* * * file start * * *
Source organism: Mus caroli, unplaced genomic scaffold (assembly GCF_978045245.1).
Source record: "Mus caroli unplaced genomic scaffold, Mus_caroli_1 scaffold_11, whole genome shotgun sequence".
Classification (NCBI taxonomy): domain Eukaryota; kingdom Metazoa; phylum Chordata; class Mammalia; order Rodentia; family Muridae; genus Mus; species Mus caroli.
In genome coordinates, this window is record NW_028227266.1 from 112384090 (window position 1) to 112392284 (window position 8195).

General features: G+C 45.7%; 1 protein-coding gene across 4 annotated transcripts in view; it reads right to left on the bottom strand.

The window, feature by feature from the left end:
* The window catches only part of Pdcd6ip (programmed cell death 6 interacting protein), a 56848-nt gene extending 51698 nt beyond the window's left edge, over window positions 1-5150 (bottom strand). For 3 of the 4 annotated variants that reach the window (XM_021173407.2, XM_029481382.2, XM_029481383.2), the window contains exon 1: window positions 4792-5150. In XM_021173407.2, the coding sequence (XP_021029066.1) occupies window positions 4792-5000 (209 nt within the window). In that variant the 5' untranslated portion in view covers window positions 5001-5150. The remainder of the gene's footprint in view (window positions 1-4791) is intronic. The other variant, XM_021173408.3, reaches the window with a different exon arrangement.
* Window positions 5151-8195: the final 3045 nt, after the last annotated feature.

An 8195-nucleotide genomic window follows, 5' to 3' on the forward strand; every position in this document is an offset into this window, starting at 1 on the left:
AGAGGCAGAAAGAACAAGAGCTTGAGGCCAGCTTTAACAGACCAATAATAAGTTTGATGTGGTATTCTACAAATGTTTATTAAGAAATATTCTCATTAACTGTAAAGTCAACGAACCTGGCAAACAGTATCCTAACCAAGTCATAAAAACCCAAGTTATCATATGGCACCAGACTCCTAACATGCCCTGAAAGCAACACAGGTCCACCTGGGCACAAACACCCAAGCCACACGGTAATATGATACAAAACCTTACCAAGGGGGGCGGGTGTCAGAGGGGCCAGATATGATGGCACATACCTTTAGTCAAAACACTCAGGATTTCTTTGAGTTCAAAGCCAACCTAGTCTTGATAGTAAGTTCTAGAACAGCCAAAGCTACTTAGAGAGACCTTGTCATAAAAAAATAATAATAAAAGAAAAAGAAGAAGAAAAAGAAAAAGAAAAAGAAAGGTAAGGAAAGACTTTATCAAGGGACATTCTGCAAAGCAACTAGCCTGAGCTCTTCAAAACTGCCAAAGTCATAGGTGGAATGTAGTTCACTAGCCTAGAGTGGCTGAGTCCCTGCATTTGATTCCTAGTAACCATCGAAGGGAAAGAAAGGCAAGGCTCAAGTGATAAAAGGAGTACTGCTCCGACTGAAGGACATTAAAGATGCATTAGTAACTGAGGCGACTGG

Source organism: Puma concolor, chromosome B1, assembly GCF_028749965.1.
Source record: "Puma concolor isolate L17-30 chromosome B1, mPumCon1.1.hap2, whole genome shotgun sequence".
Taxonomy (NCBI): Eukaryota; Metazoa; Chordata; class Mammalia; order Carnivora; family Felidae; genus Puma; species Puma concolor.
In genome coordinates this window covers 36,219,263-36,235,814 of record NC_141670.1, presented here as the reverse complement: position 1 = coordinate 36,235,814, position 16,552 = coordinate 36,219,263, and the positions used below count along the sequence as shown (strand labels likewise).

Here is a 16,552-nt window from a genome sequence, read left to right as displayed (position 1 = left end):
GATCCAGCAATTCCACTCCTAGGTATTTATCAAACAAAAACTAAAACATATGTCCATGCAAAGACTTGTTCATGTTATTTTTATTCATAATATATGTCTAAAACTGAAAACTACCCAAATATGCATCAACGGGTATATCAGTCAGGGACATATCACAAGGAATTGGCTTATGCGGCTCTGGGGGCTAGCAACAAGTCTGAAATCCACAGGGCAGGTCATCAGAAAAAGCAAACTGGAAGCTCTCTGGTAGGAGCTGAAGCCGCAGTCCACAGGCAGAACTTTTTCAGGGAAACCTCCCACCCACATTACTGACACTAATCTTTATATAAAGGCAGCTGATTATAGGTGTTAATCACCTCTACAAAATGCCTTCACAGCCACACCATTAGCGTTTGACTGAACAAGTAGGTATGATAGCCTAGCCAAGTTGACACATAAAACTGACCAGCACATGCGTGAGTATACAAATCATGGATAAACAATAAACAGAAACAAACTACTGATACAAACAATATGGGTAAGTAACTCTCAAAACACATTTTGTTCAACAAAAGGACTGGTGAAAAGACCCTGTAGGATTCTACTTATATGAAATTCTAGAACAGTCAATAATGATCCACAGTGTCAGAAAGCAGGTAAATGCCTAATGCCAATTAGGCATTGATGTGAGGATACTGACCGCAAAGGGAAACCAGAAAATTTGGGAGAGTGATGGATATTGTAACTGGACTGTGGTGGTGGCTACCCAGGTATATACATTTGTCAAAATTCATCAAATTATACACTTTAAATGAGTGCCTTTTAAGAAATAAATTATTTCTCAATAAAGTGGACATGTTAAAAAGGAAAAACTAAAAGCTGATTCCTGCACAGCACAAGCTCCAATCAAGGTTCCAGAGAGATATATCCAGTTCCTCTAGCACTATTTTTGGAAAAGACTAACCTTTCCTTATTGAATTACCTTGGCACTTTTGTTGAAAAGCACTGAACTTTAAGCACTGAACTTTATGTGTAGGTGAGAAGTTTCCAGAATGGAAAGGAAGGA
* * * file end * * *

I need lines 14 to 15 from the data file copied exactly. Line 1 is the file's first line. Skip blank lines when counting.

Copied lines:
In genome coordinates this window covers 36,219,263-36,235,814 of record NC_141670.1, presented here as the reverse complement: position 1 = coordinate 36,235,814, position 16,552 = coordinate 36,219,263, and the positions used below count along the sequence as shown (strand labels likewise).

Here is a 16,552-nt window from a genome sequence, read left to right as displayed (position 1 = left end):